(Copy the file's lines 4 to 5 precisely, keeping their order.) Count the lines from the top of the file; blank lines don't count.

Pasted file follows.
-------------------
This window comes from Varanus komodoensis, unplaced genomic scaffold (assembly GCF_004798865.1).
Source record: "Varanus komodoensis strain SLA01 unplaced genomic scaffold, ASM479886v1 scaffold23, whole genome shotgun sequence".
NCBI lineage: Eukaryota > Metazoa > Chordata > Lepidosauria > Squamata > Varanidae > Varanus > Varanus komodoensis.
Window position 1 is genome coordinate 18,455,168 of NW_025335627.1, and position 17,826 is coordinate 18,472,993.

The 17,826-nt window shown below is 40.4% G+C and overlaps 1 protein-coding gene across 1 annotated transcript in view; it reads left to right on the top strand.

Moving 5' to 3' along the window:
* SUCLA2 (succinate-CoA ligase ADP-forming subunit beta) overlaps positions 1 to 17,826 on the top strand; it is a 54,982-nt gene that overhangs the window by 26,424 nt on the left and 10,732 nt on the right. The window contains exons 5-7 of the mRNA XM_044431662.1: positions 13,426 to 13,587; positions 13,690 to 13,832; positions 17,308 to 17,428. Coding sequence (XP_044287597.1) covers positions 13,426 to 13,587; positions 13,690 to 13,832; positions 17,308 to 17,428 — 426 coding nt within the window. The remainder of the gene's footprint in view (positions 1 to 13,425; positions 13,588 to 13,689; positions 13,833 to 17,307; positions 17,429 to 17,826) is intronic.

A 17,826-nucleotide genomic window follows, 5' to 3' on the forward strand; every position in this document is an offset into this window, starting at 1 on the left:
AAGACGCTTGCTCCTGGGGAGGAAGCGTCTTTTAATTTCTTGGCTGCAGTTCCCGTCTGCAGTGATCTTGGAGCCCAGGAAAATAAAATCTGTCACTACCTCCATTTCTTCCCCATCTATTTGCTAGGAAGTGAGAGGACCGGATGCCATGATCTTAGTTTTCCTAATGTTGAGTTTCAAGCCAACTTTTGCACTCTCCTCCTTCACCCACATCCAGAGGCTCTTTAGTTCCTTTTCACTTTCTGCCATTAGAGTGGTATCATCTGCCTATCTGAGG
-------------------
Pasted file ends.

Window position 1 is genome coordinate 18,455,168 of NW_025335627.1, and position 17,826 is coordinate 18,472,993.

The 17,826-nt window shown below is 40.4% G+C and overlaps 1 protein-coding gene across 1 annotated transcript in view; it reads left to right on the top strand.